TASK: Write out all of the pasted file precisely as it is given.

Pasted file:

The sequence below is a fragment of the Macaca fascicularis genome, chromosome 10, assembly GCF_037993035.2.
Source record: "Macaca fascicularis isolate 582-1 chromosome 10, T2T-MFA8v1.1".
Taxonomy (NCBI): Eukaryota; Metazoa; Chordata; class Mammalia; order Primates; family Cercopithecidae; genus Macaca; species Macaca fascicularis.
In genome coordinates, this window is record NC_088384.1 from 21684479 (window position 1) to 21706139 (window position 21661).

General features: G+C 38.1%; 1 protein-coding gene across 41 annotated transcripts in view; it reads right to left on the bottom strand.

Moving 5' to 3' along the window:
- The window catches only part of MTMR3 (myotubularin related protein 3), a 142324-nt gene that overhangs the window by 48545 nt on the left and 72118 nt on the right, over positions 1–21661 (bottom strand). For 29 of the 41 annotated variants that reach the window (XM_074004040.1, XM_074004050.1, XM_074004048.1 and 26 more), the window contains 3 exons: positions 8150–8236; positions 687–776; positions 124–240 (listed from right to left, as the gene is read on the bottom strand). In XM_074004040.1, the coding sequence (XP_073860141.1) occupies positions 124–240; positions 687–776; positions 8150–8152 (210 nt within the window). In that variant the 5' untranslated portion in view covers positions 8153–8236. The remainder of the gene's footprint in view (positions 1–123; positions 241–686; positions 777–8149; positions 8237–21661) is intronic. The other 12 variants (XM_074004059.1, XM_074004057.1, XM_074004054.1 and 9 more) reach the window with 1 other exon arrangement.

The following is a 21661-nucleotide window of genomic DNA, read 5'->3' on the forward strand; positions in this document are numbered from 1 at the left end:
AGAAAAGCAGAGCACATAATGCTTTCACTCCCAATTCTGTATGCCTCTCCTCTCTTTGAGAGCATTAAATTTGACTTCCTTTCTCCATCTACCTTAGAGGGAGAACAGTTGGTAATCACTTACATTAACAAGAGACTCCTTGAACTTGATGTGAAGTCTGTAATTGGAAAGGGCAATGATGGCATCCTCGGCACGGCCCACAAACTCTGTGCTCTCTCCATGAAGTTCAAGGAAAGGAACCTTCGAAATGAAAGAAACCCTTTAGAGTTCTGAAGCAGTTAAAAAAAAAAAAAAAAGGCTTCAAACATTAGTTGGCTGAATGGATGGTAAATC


The sequence below is a fragment of the Macaca fascicularis genome, chromosome 10, assembly GCF_037993035.2.
Source record: "Macaca fascicularis isolate 582-1 chromosome 10, T2T-MFA8v1.1".
Taxonomy (NCBI): Eukaryota; Metazoa; Chordata; class Mammalia; order Primates; family Cercopithecidae; genus Macaca; species Macaca fascicularis.
In genome coordinates, this window is record NC_088384.1 from 21684479 (window position 1) to 21706139 (window position 21661).

General features: G+C 38.1%; 1 protein-coding gene across 41 annotated transcripts in view; it reads right to left on the bottom strand.

Moving 5' to 3' along the window:
- The window catches only part of MTMR3 (myotubularin related protein 3), a 142324-nt gene that overhangs the window by 48545 nt on the left and 72118 nt on the right, over positions 1–21661 (bottom strand). For 29 of the 41 annotated variants that reach the window (XM_074004040.1, XM_074004050.1, XM_074004048.1 and 26 more), the window contains 3 exons: positions 8150–8236; positions 687–776; positions 124–240 (listed from right to left, as the gene is read on the bottom strand). In XM_074004040.1, the coding sequence (XP_073860141.1) occupies positions 124–240; positions 687–776; positions 8150–8152 (210 nt within the window). In that variant the 5' untranslated portion in view covers positions 8153–8236. The remainder of the gene's footprint in view (positions 1–123; positions 241–686; positions 777–8149; positions 8237–21661) is intronic. The other 12 variants (XM_074004059.1, XM_074004057.1, XM_074004054.1 and 9 more) reach the window with 1 other exon arrangement.

The following is a 21661-nucleotide window of genomic DNA, read 5'->3' on the forward strand; positions in this document are numbered from 1 at the left end:
AGAAAAGCAGAGCACATAATGCTTTCACTCCCAATTCTGTATGCCTCTCCTCTCTTTGAGAGCATTAAATTTGACTTCCTTTCTCCATCTACCTTAGAGGGAGAACAGTTGGTAATCACTTACATTAACAAGAGACTCCTTGAACTTGATGTGAAGTCTGTAATTGGAAAGGGCAATGATGGCATCCTCGGCACGGCCCACAAACTCTGTGCTCTCTCCATGAAGTTCAAGGAAAGGAACCTTCGAAATGAAAGAAACCCTTTAGAGTTCTGAAGCAGTTAAAAAAAAAAAAAAAAGGCTTCAAACATTAGTTGGCTGAATGGATGGTAAATC